Oustanding ENSP Student: Jason Winik

ENSP student Jason Winik recognizes the benefit of a well-rounded science foundation to address today's interdisciplinary challenges

May 22, 2017

ENSPire, the Environmental Science and Policy Student Association, has started an "Outstanding ENSP Student" showcase, which is meant to recognize the hard work and enthusiasm of our ENSP students.  Students selected for this award were nominated by faculty and staff in the program who recognize academic drive, exceptional involvement, research potential or any other outstanding quality which makes them an outstanding student!  We couldn't be more proud to feature them!


Talking Science and Informing Policy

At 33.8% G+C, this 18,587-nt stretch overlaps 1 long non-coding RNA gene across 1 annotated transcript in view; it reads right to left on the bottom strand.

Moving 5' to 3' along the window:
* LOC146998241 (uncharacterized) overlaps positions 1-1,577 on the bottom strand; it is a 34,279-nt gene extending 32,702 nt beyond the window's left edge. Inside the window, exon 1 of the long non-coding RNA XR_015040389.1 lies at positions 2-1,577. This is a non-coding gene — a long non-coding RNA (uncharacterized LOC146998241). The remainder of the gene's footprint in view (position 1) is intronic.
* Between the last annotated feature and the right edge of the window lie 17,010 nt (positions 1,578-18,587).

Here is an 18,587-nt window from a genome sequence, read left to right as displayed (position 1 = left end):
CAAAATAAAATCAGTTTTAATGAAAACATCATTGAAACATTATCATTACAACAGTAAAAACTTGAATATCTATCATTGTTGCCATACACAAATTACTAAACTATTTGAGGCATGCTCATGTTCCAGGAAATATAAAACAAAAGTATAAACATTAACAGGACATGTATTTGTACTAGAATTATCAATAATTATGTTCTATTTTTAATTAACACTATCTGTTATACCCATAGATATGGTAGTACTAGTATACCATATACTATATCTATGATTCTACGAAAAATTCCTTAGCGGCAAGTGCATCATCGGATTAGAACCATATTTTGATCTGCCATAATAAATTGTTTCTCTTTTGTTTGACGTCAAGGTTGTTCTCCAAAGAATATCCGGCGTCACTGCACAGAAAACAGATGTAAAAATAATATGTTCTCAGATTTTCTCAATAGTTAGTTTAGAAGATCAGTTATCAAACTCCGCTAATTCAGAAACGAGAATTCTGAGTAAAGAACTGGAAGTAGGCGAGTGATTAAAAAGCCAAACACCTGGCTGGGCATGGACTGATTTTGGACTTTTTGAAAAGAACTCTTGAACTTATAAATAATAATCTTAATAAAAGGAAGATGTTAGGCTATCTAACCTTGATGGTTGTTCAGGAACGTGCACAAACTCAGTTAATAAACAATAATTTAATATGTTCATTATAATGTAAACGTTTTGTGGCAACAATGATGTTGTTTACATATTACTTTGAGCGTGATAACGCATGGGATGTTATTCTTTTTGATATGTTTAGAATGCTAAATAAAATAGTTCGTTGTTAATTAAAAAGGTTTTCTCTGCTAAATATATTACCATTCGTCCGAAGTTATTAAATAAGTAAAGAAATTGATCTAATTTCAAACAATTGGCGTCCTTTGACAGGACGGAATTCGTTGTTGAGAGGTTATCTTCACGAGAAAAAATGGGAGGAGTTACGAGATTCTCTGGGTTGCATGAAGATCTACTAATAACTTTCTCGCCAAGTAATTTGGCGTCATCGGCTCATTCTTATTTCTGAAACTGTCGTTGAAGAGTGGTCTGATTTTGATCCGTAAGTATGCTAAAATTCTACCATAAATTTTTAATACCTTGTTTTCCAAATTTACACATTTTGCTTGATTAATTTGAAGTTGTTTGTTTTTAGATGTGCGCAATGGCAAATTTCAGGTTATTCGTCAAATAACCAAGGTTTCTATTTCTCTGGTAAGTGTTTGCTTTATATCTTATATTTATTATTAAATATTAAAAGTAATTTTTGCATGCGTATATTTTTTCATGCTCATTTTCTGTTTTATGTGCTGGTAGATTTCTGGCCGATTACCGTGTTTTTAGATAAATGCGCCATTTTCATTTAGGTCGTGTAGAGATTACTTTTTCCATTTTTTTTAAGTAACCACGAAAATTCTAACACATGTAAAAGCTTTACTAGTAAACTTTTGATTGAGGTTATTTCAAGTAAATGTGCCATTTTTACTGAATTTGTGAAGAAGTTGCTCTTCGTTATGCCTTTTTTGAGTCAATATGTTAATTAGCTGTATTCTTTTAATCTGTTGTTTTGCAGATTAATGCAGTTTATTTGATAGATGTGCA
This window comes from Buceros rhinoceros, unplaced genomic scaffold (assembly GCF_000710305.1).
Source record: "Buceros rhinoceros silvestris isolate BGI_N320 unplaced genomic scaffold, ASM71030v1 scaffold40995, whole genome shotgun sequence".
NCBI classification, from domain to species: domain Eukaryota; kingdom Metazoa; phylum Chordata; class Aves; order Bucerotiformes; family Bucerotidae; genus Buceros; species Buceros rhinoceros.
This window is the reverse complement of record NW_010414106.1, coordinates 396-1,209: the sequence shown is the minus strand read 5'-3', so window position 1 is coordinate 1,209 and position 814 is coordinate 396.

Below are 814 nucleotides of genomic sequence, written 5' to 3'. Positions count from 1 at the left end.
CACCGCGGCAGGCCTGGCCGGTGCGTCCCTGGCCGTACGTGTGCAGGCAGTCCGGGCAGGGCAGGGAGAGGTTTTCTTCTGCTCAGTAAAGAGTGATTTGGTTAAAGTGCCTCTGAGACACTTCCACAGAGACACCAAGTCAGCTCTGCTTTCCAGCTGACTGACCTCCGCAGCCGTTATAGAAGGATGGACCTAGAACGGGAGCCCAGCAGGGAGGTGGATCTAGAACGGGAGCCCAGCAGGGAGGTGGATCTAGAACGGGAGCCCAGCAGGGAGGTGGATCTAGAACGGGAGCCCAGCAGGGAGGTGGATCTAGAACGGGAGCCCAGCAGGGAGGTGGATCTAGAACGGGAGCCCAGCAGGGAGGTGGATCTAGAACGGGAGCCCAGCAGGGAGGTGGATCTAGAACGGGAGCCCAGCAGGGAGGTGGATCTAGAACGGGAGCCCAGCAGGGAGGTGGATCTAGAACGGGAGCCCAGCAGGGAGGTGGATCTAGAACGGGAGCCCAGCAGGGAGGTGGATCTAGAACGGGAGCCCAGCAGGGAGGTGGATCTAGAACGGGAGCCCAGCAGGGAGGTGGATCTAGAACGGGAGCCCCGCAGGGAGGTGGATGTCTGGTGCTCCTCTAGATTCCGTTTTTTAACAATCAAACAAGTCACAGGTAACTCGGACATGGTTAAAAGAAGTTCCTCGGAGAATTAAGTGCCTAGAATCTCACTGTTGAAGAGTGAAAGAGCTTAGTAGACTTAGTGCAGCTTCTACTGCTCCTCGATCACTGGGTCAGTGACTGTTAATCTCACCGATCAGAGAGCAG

Jason Winik came to Maryland as a pre-med biology student, but after taking Introduction to Environmental Policy (ENSP102) with Professor Goger, he was hooked. Winik liked how it “made the issues related to the environment and climate change real,” and “enjoyed learning about the policy framework in the US and the world that addresses these issues. I was able to see both the effective policies the US has implemented, as well as where further work needs to be done.  The intersection of science and policy is complex, and I knew I could learn more about that as an ENSP major.”On why he chose his concentration in Environment and Agriculture, Winik said he sees “food security and water quality becoming even greater issues in the coming years.” By studying subjects like plant science, chemistry, geography, and biology, Winik says he feels like he’s getting a well-rounded science foundation to address these interdisciplinary challenges.  In addition to the hard science classes for his concentration, Winik enjoyed the policy classes included in the core ENSP curriculum. “The ENSP program is a good combination of taking science and informing policy. I like the interdisciplinary nature of it.” Winik has been further exploring the intersection between science and policy through his work in Dr. Melissa Kenney’s Environmental Decision Support Science Lab. He joined the lab in January 2016, and has now spent three semesters and one summer there. The lab has worked on a number of different projects in that time. For example, Winik shares, “last spring and summer we worked on a project where we assessed the vulnerability of different regions of the US to climate change and extreme weather events. In my first semester, we looked at Northeast US cities’ indicator literature and then studied indicators in the Pacific and Caribbean islands last summer. This semester, one of our tasks is to look at how different organizations and businesses incorporate NOAA’s Climate Prediction Outlooks such into their decision-making. In later semesters, focus groups and surveys will help gather more information about how the climate outlooks are used. Winik said working in Dr. Kenney’s lab has given him an appreciation for the interdisciplinary nature of scientific decision-making. In his career, he aims to bridge the knowledge gap between scientists, policy makers, and the general public in one form or another. He is interested in studying public policy and or GIS (Geographic Information Systems) in hopes of achieving such goals. When asked about his favorite part about UMD, Winik immediately cited the resources. “Having so many classes and majors available helped me find what out what I was interested in and find my niche. The ENSP department always sends out emails about different internships or research opportunities, so they really support the students. Through the research portal, I discovered the research assistant position in Dr. Kenney’s group, where I have gained practical research skills that I would not have gained in any of my classes. [UMD] being a big research institution offers tons of positions for students to gain experience in their field. Going out and actually working in an area of interest let’s you see if that’s the type of work you really want (or don’t want) to do.” So what advice does Winik have for incoming ENSP students? “This is really cliché, but I would say definitely talk to your professors. When I was transitioning from Biology to ENSP I talked to professors on both sides, and hearing their take really helped me figure out my own path. And take advantage of all the resources that Maryland has to offer. Go to teacher’s office hours; pick their brains. I have not met one professor that's unwilling to talk to me… they love sharing their experiences and helping students.” Jason Winik is a junior Environmental Science and Policy student with a concentration in Environment and Agriculture who was nominated by Dr. Melissa Kenney as an outstanding ENSP student for his work in her lab.